7

For a person to have a will to change, there must be some dissonance between its real self and a mental image of ideal self. To put simply, one must be dissatisfied with oneself somehow. This dissatisfaction, or "unacceptance", is the driving force that push people toward better, however they define it. Let it be a stronger physique, better social skills, greater knowledge, better money management, whatever.

One can think that such unacceptance of one's flaws is a good thing.

But here comes Buddhism, and tells you to 'let it go'. To stop focusing on your flaws, to stop creating mental images of yourself, to accept the world (including yourself) as it is. (I say generally 'Buddhism', since I believe this teaching is universal, although I was exposed to Zen mostly)

Now the question: how does Buddhism reconciles the teachings of dropping the ego with having goals to improve ones flaws? It seems contradictory to me, as I assume it's impossible to work on my flaws without focusing on them and relating them to the image of myself, which I'm supposed to drop.

  • Hi Keith and welcome to Buddhism SE. We have put together a Guide and a Resource section for new users that you might find useful. – Lanka Jul 31 '15 at 23:44
4

Buddhism is about enlightened self interest - to sharpen one's focus onto the important things - and not just the things that are efficient distractions for most people. So, self improvement or societal improvement is definitely not a problem with Buddhism.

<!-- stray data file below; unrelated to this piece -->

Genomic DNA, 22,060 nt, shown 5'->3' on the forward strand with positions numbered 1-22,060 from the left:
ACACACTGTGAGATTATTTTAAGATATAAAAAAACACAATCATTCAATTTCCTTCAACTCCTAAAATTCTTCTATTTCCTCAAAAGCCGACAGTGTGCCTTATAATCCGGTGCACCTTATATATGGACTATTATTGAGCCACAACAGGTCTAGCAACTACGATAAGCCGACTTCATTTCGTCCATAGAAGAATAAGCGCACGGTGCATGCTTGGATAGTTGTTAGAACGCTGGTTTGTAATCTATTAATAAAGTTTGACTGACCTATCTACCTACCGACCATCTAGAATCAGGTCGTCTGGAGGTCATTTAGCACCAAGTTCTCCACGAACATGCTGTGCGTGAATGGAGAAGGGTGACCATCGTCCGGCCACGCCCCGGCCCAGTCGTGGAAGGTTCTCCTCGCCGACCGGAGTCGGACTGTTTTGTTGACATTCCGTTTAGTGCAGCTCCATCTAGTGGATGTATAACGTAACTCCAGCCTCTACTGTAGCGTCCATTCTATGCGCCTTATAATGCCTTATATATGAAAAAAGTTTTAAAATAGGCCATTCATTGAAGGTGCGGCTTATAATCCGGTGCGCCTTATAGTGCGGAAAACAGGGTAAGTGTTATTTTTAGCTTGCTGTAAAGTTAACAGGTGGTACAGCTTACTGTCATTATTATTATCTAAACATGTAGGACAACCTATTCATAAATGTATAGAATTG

If you woke me up at my deepest sleep, when I am the groggiest, I am of little use to anyone, until I wake up fully. Similarly, to be of use to anyone, whether ourselves or others in our lives, or the world at large, we must first be awakened to reality of life. Or we compound errors, like someone who's just woken up, and can't open his eyes too well.

Take the case of a professional, say a doctor. A junior doctor will likely lose sleep over a mishap, like the loss of a patient, she will agonize over what went wrong, what could have been done to save him, and so on. Whereas, a senior doctor would know nothing more could have been done, and goes about life after a moment's reflection. Nothing surprises the senior professional in her sphere of competence.

It may be a whole another story outside their sphere of competence - if the senior doctor lost a lot of money on the stock market, she may react like a child, crying over it, while the senior banker shuffles off home equanimously after a similar loss because this loss and gain happens to him every day.

Life happens to all of us everyday but we cry like little children at life's agonies, and squeal at life's pleasures. We aren't very mature about life.

An enlightened Buddhist looks at all life like a senior professional. With maturity. If something needs doing it is done, if something remains undone despite doing everything, there is no panic, it is just life.

We are in no hurry to arrive, we are in no reluctance to depart.

Buddhism isn't only about denial of the self. That would be an extreme view. Just like belief in a self is an extreme view. Initially when people are unenlightened they can't even conceptualize the idea of a world without a self. At the next stage of awakening, they come to terms with the world that is empty of the self. At the next stage they come to terms with the world where a self is and isn't. They have successfully let go of either extreme.

At this final stage they are neither obsessed about lack of self improvement, nor are they lazing about without self improvement. They have developed a capacity to accept things for what they are, and react suitably. This doesn't mean they let life happen to them like an immobile rock, nor are they supermen who dodge everything life throws at them.